Rebutting the “It Takes a Model …” Defense of Modern Macroeconomics

Steve Williamson writes “It takes a model to beat a model. You can say that you don’t like [modern macroeconomics], but what’s your model? Show me how it works.” Well, I’m going to take up that challenge, because I wrote that model.

In my view, the challenge is not to write a model that works, but to write a model that the macroeconomic establishment will find “convincing.” And that generally requires writing a model that comes to conclusions that are closely related to the existing literature and therefore “make sense” to the establishment. The problem, however, is that many of the implications of the existing literature are batshit insane. (My personal pet peeve is explained in detail below, but there are others … ) The choice faced by a young economist is often to join the insanity or leave the profession. (This is actually a conversation that a lot of graduate students have with each other. Many compromise “temporarily” — with the goal of doing real research when they are established.)

Williamson’s own area of macro, new monetarism, which is the area that I was working in a decade ago too, illustrates the gravitational pull of conformity that characterizes the macroeconomics profession, and that interferes with the development of a genuine understanding by economists of the models they work with.

Williamson acknowledges, as every theorist does, that the models are wrong. The problem with macro (and micro and finance) is that even as economists acknowledge that formally there is a lot to criticize in the market clearing assumptions that underlie far too much of economic theory, they often dismiss the practical importance of these critiques — and this dismissal is not based on anything akin to science, but instead brings to mind a certain Upton Sinclair quote. (Note that there are sub-fields of economics devoted to these critiques — but the whole point is that these researchers are separated into sub-fields — in order to allow a “mainstream” segment of the profession to collectively agree to ignore the true implications of their models.)

Let’s, however, get to the meat of this post: Williamson wants a model to beat a model. I have one right here. For non-economists let me, however, give the blog version of the model and its implications.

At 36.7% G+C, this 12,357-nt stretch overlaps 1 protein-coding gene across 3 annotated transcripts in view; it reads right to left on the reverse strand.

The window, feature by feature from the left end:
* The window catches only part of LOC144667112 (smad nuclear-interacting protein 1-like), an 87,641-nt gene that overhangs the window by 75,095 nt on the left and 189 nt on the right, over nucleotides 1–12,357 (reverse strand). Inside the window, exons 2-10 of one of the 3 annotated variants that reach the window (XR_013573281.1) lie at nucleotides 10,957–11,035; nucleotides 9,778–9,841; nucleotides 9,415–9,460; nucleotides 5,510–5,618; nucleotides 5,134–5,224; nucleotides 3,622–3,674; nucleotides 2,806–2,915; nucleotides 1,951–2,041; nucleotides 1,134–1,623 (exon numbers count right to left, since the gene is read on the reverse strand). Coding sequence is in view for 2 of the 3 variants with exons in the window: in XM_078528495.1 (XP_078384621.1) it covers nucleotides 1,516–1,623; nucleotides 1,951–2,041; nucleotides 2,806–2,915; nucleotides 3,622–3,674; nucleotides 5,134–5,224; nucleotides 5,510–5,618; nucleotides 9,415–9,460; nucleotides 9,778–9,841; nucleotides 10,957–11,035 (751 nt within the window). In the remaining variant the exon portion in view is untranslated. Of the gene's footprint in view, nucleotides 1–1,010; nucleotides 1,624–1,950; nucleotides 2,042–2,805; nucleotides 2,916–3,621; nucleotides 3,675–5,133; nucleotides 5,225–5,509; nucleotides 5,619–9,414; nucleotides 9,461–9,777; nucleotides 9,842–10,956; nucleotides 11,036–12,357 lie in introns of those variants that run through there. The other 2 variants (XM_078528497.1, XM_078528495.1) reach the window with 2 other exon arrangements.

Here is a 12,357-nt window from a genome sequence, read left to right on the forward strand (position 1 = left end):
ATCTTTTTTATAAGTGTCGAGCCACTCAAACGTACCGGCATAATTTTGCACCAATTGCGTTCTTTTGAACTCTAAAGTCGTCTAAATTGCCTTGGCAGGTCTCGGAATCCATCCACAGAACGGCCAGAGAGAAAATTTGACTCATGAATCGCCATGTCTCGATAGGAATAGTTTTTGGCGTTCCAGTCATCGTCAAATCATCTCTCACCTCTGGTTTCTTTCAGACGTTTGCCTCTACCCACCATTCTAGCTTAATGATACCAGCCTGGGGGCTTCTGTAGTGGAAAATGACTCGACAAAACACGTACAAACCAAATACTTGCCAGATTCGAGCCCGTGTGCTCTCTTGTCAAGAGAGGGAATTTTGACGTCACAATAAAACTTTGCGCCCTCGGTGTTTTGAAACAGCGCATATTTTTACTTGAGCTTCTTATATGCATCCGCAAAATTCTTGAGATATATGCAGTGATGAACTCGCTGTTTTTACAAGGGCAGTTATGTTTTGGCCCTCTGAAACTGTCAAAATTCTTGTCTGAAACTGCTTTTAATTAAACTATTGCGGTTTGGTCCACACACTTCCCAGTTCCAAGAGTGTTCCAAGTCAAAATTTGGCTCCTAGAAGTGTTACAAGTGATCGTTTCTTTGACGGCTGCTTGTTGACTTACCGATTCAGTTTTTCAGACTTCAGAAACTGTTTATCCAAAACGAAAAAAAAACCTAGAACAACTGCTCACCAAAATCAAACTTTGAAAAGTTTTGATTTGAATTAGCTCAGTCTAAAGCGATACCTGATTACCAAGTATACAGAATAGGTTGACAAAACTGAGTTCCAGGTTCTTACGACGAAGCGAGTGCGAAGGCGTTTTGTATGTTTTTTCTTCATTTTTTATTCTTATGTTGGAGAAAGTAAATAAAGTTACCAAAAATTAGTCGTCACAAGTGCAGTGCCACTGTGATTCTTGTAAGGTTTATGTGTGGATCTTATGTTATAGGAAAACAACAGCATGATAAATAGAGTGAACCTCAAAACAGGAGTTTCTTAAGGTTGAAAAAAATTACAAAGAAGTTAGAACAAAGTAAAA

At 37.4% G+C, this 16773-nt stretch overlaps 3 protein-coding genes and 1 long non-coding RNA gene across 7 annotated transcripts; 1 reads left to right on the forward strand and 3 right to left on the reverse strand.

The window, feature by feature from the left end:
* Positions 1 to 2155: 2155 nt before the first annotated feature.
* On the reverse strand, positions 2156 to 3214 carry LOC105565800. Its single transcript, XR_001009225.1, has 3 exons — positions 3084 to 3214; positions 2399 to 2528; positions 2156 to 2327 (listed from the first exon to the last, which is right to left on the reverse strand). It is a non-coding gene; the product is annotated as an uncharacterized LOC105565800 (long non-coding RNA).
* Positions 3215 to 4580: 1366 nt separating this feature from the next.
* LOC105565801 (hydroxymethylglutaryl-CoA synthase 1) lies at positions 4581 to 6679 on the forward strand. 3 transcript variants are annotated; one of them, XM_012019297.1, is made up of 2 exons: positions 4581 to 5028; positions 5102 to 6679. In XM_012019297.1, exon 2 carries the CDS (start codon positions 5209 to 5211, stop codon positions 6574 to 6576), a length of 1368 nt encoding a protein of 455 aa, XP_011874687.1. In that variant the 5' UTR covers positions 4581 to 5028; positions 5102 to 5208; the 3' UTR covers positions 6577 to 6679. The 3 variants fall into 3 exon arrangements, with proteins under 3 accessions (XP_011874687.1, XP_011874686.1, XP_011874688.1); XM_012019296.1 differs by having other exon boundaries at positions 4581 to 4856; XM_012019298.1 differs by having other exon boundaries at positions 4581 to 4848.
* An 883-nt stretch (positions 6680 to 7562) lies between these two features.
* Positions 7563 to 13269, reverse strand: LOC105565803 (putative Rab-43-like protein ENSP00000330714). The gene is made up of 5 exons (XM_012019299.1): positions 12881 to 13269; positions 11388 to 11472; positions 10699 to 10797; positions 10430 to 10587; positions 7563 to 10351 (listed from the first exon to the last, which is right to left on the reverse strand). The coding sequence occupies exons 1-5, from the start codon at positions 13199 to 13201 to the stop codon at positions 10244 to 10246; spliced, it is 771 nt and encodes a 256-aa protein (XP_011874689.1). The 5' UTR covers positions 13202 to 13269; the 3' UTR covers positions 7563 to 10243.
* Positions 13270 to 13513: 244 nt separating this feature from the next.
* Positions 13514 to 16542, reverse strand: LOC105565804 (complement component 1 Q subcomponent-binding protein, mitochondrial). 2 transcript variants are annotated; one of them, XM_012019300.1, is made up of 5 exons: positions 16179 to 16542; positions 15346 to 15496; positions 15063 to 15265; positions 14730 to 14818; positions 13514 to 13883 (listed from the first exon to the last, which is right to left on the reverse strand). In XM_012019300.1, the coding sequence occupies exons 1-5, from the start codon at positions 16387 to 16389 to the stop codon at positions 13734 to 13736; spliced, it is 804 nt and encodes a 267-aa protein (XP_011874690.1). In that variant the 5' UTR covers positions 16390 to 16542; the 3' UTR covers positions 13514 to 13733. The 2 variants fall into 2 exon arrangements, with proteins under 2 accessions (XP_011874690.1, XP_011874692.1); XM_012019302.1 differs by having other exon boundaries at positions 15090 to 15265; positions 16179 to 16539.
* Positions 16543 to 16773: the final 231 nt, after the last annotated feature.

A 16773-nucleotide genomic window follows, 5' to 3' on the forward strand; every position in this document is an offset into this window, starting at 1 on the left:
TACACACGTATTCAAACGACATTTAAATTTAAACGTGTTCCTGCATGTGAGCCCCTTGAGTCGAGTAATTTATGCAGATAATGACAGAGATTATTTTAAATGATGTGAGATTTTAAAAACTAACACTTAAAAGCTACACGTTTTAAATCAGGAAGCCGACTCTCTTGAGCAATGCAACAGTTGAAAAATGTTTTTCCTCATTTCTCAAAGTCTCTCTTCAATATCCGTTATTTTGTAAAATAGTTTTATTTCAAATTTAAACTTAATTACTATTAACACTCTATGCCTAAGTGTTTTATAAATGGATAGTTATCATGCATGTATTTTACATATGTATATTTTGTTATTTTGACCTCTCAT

(i) The model fixes the basic error of the neo-classical framework that prevents it from having a meaningful role for money. I divide each period into two sub periods and randomly assign (the continuum of) agents to “buy first, sell second” or to “sell first, buy second” with equal probability.

Note that because the model is designed to fix a well-recognized flaw in the neo-classical framework, it’s just silly to ask me to provide micro-foundations for my fix. The whole point is that the existing “market clearing” assumptions are not just microunfounded, but they interfere with the neo-classical model having any relationship whatsoever to the reality of the world we live in. Thus, when I adjust the market clearing process by inserting into it my intra-period friction, I am improving the market-clearing mechanism by making it more micro-founded than it was before.

Unsurprisingly, I wasn’t comfortable voicing this view to my referees, and so you will see in the paper that I was required to provide micro-foundations to my micro-foundations. The resulting structural assumptions on endowments and preferences make the model appear much less relevant as a critique of the neo-classical model, since suddenly it “only applies” to environment with odd assumptions on endowments and preferences. Thus, does the macroeconomics profession trivialize efforts to improve it.